The Savvy Sage of Sewing Stimulation

Pants – the Einsteinian Zone

Good grief – what in the world is Claire talking about now?!!!  This is my cute way to deal with some very confusing spots in altering around patterns….specifically an area that when you release a seam you are actually making it smaller, when you take up a seam you are actually making it bigger, which of course goes against all our natural thinking and the natural order of the universe, hence the Einsteinian Zone!

Specifically I refer to the area under the armhole, and the crotch seam in the pants.  Here’s what I mean by that (I’m going to use pants here but this applies for under the arm area too).

When you start altering that curve at the bottom of the crotch seam, when you take it in, you lengthen the crotch so that it is lower….like this:

Notice that the blue area is the new taken in seam, and the old green area represents the original seam area.  This means that we “took in” and made the seam bigger, but it really made the fit larger – it dropped the length of the crotch seam and made it bigger….a la NBA basketball pants:

These aren't shorts; it's a skirt!

OK – back to our pants….and the taking in and release of that lower part of the crotch seam.

Hopefully this will make it easier to understand.  See how the lower part of the crotch seam is colored?  That’s to show you how this seam changes.  The vertical (or Y axis) is pink and the horizontal (or X axis) is green….notice how the line at the bottom of the crotch changes colors.  This is to show how it changes from the Y to the X and back to the Y axises.  This is important in figuring out your alteration here.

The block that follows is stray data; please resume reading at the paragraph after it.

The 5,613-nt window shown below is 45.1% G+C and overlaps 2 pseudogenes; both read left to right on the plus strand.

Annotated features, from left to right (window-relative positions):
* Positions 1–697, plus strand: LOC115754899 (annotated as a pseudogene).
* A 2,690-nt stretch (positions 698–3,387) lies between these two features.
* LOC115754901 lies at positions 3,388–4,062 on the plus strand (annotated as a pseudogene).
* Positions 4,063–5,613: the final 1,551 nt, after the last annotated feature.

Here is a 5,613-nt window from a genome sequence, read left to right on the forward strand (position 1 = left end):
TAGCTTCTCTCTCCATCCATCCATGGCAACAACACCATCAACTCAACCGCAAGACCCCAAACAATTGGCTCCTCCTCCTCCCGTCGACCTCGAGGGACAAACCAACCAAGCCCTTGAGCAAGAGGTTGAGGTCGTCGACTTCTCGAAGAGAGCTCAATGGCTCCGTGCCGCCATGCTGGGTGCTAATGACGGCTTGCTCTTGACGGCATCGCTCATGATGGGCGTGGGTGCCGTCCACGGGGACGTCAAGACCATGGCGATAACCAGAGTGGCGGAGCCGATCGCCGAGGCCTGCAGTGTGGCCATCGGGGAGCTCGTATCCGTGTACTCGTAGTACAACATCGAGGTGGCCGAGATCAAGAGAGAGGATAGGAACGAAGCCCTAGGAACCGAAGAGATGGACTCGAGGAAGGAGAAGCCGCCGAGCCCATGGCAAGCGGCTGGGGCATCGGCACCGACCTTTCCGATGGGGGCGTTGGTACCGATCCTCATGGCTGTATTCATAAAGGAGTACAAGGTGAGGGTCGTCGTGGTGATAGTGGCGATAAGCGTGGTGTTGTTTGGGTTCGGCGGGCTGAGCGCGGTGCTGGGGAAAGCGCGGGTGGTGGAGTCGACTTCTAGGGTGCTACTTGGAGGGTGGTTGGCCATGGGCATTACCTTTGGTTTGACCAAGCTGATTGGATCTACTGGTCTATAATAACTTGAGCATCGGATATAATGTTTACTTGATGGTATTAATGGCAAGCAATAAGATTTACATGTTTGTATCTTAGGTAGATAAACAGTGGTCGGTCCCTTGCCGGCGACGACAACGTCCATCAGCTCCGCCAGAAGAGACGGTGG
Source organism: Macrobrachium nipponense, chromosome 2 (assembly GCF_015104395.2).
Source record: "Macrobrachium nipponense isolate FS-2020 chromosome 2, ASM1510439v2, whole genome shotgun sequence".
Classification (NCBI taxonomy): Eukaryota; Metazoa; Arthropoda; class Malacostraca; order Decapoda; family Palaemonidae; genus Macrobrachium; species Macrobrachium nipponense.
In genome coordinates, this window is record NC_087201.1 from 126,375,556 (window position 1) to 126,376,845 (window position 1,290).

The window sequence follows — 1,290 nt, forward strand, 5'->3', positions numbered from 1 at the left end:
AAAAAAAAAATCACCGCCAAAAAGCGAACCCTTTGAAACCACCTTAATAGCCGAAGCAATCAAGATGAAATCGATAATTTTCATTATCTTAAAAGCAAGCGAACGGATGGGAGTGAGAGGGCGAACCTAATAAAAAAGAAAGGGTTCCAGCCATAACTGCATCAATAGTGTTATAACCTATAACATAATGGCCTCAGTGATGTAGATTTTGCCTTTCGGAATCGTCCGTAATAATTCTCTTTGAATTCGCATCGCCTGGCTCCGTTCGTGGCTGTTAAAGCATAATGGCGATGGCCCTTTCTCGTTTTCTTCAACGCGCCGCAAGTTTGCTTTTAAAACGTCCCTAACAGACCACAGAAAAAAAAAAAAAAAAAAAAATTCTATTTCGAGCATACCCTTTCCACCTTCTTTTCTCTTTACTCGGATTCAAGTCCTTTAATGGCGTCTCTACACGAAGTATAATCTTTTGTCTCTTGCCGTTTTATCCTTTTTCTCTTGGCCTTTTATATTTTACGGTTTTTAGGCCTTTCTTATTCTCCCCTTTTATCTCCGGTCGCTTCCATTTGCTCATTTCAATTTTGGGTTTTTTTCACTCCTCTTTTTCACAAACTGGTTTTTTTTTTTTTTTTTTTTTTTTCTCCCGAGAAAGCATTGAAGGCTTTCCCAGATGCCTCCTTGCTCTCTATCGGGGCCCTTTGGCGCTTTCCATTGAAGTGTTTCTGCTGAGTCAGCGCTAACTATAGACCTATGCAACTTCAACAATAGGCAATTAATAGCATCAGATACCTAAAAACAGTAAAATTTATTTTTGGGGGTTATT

If your pants are pulling because the crotch seam is too short, then you will have to take it in to lengthen and allow for more room.

If your pants are pulling because they are not wide enough through the thighs, then you will have to release the inseam and hip side seam to give you more room.

How do you tell the difference – FEEL.  Pay close attention to how the pants feel. This is hard cause we’ve been drilled by RTW not to “feel” anything wrong when there’s a lot wrong.  When you put your pants on, do you feel you need to hike them up to get them to meet your waist?….and when you do that horrible “smiley” wrinkle shows up?  That’s a clear sign that the crotch seam is too short and needs to be released at the bottom.


I know I made this sound complicated, and I didn’t mean to.  What I want to get across to you is that shaping this crotch seam is very important, but you do have to remember a number of things when you’re doing it.

Now here’s the good news….there is a shortcut method that you can use to alter this seam that will help you.  It will ONLY lengthen the seam, and it won’t fit it to your body.

Here’s an example.

This is a great method for lengthening the crotch without having to draw it up from scratch.  This makes the adjustment and takes into consideration the X & Y axises.


So why did I go through all that laborious explanation above?  Because although this slash and spread method above is very handy to know, it does not fit your crotch area completely.

Here’s what I mean:

This is a mock-up of my pants pattern.  If you remember in the first post about all the “hot spots” on my body….this takes care of them.

  1. This is the curve (and the accompanying darts) I make to adjust for my small waist.  I have to be careful here, cause my waist is out of proportion to my hips.  This makes my hips look really large if I’m not careful.  At the same time I have to seat the pants, they can’t be sliding up and down, because they aren’t at my waist, so it at least needs to be moderately snug on my waist.  This is my preference – yours may be something else.
  2. This is the alteration curve I make to the front of my crotch seam, which seems to slope very gently into the bottom of the crotch…there is a distinctive curve to it, or corner to it, but you’ll notice it doesn’t occur as a sharp corner.
  3. This is the alteration curve I have for my sagging but!!!  My back comes down pretty straight about 2″ off my waist, then immediately curves in to the depth of the crotch seam.
  4. I like my inseam to hit to the front of my crotch seam – I just do – it’s what’s comfy for me, and this is the alteration for that preference.